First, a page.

Human wildlife Conflict Effects of Crop Raiding Reduced Through Planting Non-palatable Crops

Chimpanzee Trust has mitigated Human Wildlife Conflict effects of crop raiding through encouraging Farmers to plant non- palatable crops.

This has been possible through our project entitled “Community adaptability to loss occasioned by wildlife in Uganda”.

The project is addressing Human wild life conflicts in the Bugoma Forest Landscape. The project is supporting farmers through implementing several interventions.

The protected areas such as Bugoma Central Forest Reserve (CFR) and wild life habitats outside protected areas such as private and community forests harbor wild animal populations that pose threats while inflicting costs on communities that live at front line.

The concerns include crop raiding, economic and social losses and loss of human life or injury.

In the Bugoma CFR area, there has been limited effort to manage human wildlife conflict, and specifically address impacts of Human Wildlife Conflict (HWC) on local communities.

Through HWC management, it is believed that rural livelihoods have been better protected, vulnerability reduced and losses counter balanced with benefits and community-based conservation.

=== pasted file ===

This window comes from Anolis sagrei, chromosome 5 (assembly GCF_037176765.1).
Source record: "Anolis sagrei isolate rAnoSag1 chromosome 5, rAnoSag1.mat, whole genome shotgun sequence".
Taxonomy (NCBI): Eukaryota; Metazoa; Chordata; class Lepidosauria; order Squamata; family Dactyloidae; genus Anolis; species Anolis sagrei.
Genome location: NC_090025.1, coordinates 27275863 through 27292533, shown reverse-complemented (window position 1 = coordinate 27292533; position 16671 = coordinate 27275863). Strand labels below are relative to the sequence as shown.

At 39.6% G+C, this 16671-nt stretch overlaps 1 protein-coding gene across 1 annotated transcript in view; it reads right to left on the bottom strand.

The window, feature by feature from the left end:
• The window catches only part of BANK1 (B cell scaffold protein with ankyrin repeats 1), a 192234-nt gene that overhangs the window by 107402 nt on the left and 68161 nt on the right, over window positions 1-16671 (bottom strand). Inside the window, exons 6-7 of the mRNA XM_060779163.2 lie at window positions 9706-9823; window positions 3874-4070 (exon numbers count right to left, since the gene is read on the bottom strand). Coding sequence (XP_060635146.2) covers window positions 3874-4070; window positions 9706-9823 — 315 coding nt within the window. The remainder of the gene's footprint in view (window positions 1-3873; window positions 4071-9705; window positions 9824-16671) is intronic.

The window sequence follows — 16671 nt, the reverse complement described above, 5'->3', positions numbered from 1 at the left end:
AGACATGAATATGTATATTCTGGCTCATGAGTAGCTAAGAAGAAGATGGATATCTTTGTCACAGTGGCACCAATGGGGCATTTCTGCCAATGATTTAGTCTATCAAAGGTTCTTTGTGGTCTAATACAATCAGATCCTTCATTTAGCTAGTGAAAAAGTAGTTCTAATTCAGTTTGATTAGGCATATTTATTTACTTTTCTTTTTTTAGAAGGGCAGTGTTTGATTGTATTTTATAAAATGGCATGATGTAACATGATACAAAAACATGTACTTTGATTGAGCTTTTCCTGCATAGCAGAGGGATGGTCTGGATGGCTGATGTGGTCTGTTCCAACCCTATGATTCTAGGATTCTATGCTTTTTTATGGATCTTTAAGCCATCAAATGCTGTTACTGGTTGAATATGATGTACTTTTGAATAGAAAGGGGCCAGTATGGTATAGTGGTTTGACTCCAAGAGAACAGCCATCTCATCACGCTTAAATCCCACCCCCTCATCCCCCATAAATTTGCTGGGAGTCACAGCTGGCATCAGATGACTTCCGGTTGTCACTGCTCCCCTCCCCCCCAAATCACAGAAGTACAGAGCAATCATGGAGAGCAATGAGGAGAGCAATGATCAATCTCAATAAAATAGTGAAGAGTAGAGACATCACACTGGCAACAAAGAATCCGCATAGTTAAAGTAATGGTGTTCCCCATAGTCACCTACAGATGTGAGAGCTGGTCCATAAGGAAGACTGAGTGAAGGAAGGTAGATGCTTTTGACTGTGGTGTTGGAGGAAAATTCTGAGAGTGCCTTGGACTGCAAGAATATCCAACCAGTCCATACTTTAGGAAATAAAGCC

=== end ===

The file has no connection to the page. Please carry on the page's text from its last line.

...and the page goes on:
During the planting season in March and April 2020, the organization has supported 240 farmers who are at the frontline in the conservation of wildlife.

The communities are also most affected by crop raids and we have been providing them with non-palatable crops such as Ginger, Irish potatoes, Soy bean and onions that are not raided by wild animals.

In May 2020, follow ups have been going on to find out if they planted the crops given to them as well as on how to manage their crop enterprises.
This is what they had to say…

’’My Irish potatoes are now growing well and are not disturbed by chimpanzees and baboons, unlike if I had planted maize’’ Birengeso Alice from Kyaisamba Village.

’’I have been growing soybean for many years but this particular supplied variety is of, very good quality and grows fast.’’ Sunday Patrick from Kyaisamba Village.

We are grateful to the Darwin Initiatives for supporting this project model in mitigating the Human Wildlife Conflicts in the Albertine region.

We believe that when this project ends in 2021 there will be a reduction in human wildlife conflict and contribute to house hold incomes.

We shall also publish two research papers under the following topics

  • The impact of cropping system on mitigating crop raids by wildlife.
  • Assessing the institutional frame work for effective human wildlife conflict management

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